MM: They’ve even done an opera, you see, it’s very, very original, and I congratulate him for that. You see, he could have also gone back to America and taught the grammar that I teach to my students, and nobody would know if they are deaf or not. You see what I mean? But he really wanted to represent the Theatre of the Deaf, and it took pride to showcase the sign language as being a beautiful language. Bernard Bragg made the actors dwell in their waters. You know, we dwell in our waters when we speak, it’s our air we breathe, and the Deaf too have their way of conveying their emotions. Bernard Bragg wanted to do it in the language of the deaf.

VH: While you were working with him in Paris, were there any problems of communication?

MM: No, not at all. Not at all. Because as I say, he had a very quiet, a very rational mind. He was very quick to understand. He was reading lips very well, and he speaks a little, you know, you can hear his voice, because he’s not completely mute. Yes. He reads my lips, and it was no problem at all. Later I got many other mimes who were also deaf, and there was even one who was almost cured when he started pantomime, it gave him such a relaxation, he began to hear much better. When you hear better, you speak better, you see.

VH: Since that time, sign-mime has developed into a performing art. Do you believe that you were able to give Bernard Bragg anything that helped him to develop the art form of sign-mime?

MM: I don’t think so. I gave him a security about the art itself. For instance, there are two ways of doing pantomime as he does. He can do it with his sign language, but he can also play pantomime with psychological situations which involve characters which are put in situations where they use a mime technique, which Bernard Bragg has, he has both, you see, he has the sign language used by the deaf, and he has also the mime technique I use with my school always, my company, and having both, it was very, very interesting for him to create both in the theatre.

VH: Bernard Bragg mentioned the importance of two things that he felt he learned from you: One was consciousness of body and the other was breathing, because he can’t hear himself breathe.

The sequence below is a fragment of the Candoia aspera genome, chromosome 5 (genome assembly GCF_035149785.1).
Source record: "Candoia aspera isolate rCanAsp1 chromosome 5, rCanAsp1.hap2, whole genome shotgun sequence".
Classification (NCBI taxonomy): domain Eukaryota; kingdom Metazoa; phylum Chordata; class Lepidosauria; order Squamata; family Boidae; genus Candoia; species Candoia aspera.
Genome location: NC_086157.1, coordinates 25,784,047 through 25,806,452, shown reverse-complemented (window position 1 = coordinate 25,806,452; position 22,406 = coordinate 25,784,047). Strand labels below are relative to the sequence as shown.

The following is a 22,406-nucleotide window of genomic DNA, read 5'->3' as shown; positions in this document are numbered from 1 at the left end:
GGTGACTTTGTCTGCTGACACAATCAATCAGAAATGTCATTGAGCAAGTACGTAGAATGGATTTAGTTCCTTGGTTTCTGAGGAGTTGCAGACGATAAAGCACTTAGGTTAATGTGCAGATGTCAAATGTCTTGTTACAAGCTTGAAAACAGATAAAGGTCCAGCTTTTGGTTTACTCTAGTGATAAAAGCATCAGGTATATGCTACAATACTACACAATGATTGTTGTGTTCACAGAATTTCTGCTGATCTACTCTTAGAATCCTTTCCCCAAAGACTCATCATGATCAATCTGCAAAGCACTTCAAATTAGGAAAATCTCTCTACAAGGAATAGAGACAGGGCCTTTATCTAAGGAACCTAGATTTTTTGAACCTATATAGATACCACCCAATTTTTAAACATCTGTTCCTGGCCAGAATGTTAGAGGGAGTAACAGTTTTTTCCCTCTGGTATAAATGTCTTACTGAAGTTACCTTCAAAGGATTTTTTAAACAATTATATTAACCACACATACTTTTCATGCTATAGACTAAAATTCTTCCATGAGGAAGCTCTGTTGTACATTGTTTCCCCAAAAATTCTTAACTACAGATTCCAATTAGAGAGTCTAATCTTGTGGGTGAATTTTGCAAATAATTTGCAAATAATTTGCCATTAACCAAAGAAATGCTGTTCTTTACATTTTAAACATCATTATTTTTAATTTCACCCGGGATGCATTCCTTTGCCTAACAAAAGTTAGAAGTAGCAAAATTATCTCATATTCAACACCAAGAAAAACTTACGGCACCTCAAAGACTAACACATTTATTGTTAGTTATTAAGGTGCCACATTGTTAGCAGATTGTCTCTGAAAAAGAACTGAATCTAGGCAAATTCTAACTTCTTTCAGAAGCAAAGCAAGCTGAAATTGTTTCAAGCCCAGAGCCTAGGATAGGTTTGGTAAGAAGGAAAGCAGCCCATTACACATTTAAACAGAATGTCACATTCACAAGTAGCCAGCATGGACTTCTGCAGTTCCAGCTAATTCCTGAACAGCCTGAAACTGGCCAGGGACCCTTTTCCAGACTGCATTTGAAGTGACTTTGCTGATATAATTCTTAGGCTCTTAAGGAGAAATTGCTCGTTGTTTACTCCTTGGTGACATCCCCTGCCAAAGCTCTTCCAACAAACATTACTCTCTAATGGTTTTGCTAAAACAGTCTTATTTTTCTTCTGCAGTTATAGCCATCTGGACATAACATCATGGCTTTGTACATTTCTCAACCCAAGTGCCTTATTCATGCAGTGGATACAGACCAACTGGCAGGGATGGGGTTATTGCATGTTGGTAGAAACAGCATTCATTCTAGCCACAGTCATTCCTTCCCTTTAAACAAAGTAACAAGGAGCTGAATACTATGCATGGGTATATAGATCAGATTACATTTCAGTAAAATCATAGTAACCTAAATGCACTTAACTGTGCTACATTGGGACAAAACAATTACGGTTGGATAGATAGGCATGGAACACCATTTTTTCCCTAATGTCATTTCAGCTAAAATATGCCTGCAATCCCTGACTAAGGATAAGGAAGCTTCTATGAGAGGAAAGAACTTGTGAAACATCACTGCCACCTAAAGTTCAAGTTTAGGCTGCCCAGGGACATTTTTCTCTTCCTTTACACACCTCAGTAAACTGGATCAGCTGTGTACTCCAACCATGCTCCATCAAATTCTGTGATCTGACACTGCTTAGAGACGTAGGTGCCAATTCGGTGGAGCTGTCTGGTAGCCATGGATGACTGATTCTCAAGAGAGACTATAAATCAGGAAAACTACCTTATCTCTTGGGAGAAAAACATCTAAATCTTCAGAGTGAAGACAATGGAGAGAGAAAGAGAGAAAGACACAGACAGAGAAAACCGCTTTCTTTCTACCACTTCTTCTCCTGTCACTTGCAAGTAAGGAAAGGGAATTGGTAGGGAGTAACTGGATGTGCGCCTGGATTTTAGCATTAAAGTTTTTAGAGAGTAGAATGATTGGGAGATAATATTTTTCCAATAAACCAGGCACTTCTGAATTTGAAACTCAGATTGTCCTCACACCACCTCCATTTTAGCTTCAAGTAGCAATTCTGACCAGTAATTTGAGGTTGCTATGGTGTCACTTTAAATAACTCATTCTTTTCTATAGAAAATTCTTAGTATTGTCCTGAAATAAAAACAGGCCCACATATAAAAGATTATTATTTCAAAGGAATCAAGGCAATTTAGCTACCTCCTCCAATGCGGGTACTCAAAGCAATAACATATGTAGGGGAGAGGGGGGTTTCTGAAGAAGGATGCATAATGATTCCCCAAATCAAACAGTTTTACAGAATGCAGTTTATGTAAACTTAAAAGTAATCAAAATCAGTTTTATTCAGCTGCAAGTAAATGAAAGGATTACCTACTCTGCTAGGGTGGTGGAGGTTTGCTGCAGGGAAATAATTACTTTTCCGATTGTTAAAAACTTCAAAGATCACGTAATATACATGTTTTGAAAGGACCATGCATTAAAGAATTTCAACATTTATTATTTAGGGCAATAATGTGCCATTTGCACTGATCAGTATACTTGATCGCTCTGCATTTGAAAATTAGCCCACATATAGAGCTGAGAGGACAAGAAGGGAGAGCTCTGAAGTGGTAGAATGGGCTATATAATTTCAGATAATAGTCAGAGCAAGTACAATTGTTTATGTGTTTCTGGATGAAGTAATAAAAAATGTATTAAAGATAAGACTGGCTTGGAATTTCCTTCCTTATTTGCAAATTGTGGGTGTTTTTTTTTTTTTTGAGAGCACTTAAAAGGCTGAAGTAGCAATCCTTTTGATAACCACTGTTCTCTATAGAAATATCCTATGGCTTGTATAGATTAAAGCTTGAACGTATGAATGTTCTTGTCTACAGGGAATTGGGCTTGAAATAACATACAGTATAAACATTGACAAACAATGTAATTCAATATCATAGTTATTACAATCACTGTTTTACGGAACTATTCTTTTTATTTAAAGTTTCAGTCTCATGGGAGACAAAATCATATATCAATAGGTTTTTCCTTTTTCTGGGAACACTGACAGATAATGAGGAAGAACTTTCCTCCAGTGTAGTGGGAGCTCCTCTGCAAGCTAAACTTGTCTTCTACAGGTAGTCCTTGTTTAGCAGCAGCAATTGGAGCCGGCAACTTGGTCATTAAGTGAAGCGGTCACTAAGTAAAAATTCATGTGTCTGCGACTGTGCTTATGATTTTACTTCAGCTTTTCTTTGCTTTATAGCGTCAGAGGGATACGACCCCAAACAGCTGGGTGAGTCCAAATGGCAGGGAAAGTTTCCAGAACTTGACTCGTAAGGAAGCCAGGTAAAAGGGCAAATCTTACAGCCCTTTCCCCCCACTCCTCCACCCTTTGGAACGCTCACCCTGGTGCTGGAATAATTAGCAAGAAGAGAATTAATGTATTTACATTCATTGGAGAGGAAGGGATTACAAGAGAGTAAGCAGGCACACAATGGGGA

MM: That’s right. I told him at the time, I remember now, that when he was getting emotional, not hearing himself, you could hear him breathe hard, and even he made sounds, and I told him that what is so beautiful when we see fish in the water, it’s completely silent, they move like in another world, like behind a screen. This other dimension we create when we do pantomime on the stage, but when we hear people breathe, it brings us back to a certain reality. The fact that people don’t talk, but you hear them breathe, makes as if a dimension was missing. If they move on stage silently, if you don’t hear them breathe, they are like poets, it has a fantastic musicality, and the gesture becomes very musical, and the silence becomes very ethereal, you see? I told Bernard Bragg to watch his breathing because he couldn’t hear himself, but he could control it, he was very careful about it, and I think that it helped him. I also explained to him that even when you don’t hear, you must have a sense of timing. He had a sense of timing. It was instinctive. But, you see, when you are deaf, you cannot always control the time, but I think when you are really gifted for mime, you have an inner sense for timing, because I have known quite a few mimes who are deaf and have a great sense of rhythm. I don’t know how they do it, but not hearing, they have a fantastic inward, how you say inward, or inside rhythm. Because you see, mime needs, in silence, a musicality. First of all, we use music, second, the way we move in space with time has a resonance, it has a vibration, you hear the silence, people hear it.

VH: To hear the silence…

MM: Yes, because, you see, you have to hear the silence. I think one dimension is missing, but on the other hand, of course, the fact that they see pantomime theatre, as we saw Chaplin films or Keaton films, I am sure that when they went to the movies and saw the silent movies, they realized they could act psychologically, like actors, they were gifted for it, without speaking. And when they saw our mime theatre, I think it was a great revelation for people who are deaf and have an ability to become actors. And I would think that this would be inspiring to them, because they need the language and the fact that they are able to convey emotions through gestures is very important, the fact to create the mime theater is very important for the deaf.

VH: Did working with Bernard Bragg give you any insights into your own art form? Did you learn anything from working with Bernard Bragg?